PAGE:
March 31 marks the conclusion of the largest class action settlement in Canada’s history. After 14 years, the Independent Assessment Process (IAP) — a compensation process established to resolve claims of serious physical, sexual or emotional abuse suffered at Indian residential schools — is officially over.
Despite the fact that it collected claims from more than 38,000 Indian residential school survivors, the IAP remains relatively unknown.
The court-ordered destruction of IAP testimonies and records, the biased and superficial mainstream news media reports and the continued emphasis on compensation and costs ensure that if it is remembered, it will be through a colonial gaze.
This gaze represents the perspective through which the process is framed, what is explicitly valued or absent, and whose story is remembered: the colonial narrative is privileged and the Indigenous voice limited.
Our national study seeks to understand perspectives and the framing of the IAP to create public knowledge, in the wake of the destruction of records. The study analyzes government documents (Hansard Index, the traditional name of the transcripts of Parliamentary debates), national and Indigenous media, along with transcripts produced through interviews and focus groups with survivors, health support workers, adjudicators, judges and lawyers. The results presented here are preliminary.
A bit of background
Of the 38,000 survivors who applied to the IAP, almost 27,000 attended adjudications — an out-of-court process. The adjudication gave survivors the opportunity to tell their story of abuse to an adjudicator and government representative, with optional supports including a lawyer, health support worker, elder, translator or family. The fate of the records and testimonies from these hearings — 800,000 documents — was decided by the Supreme Court of Canada in 2017.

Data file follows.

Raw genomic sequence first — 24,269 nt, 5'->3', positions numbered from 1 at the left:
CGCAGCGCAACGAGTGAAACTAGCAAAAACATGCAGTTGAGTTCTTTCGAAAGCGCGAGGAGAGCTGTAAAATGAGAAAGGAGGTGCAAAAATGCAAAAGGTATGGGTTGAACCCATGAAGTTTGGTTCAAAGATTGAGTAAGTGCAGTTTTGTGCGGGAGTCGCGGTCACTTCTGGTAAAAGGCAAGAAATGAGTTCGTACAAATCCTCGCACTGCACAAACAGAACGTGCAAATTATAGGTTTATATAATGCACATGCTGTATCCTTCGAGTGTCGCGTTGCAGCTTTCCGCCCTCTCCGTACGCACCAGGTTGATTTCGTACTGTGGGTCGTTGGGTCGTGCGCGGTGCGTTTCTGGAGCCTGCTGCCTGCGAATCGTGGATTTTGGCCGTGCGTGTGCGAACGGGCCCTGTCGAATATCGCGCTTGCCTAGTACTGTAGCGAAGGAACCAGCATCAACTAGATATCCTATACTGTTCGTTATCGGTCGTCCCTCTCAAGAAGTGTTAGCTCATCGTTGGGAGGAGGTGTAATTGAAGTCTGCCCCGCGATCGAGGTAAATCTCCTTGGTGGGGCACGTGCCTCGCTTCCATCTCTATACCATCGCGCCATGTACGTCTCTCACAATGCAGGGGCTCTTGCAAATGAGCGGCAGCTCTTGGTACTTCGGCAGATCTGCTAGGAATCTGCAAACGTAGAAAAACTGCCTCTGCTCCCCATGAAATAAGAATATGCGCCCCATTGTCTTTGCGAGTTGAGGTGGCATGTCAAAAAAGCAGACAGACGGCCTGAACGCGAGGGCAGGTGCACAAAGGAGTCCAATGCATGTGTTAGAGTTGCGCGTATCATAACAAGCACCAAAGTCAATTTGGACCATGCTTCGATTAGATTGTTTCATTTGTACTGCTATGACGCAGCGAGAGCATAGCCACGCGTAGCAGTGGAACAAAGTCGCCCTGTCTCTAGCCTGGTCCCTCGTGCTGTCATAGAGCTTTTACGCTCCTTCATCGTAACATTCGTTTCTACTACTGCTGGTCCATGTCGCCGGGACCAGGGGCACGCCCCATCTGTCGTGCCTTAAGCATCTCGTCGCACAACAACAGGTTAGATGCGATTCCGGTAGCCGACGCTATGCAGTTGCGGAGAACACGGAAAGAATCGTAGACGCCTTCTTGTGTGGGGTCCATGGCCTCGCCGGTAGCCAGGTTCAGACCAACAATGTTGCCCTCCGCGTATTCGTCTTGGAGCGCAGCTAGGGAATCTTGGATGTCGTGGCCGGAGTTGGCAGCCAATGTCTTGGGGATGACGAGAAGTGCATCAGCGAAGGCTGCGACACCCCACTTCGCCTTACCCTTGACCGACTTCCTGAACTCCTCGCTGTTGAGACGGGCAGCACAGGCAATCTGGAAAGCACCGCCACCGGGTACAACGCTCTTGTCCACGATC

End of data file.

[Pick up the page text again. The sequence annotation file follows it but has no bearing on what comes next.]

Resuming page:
The court upheld the position of the Indian Residential School Adjudication Secretariat, the body responsible for administering the IAP, that the testimonies would be destroyed unless individual survivors decided to claim or share their records. Currently only a handful of survivors have requested their transcripts or offered to make (sometimes redacted) versions publicly accessible through the National Centre for Truth and Reconciliation (NCTR). In 2027, any remaining survivor testimonies and records will be destroyed.
In January 2020 an Ontario Superior Court ruling blocked the creation of static reports. These included information the secretariat gathered during the IAP about variables like the child’s age and sex, particularities of residential schools, types of abuses and community impacts. The case was appealed by the NCTR and the Ontario Court of Appeal’s judgment is pending.
Coverage of the IAP: Colonial and wanting
Media coverage of the IAP is sparse. Preliminary results of our study reveal a focus on the trials and tribulations of a bureaucratic process that attempted to combine class action law with reconciliation-based gestures. Lost in this narrative is the survivors’ lived experiences within the IAP and a critical evaluation of the IAP’s overarching goals: healing and reconciliation.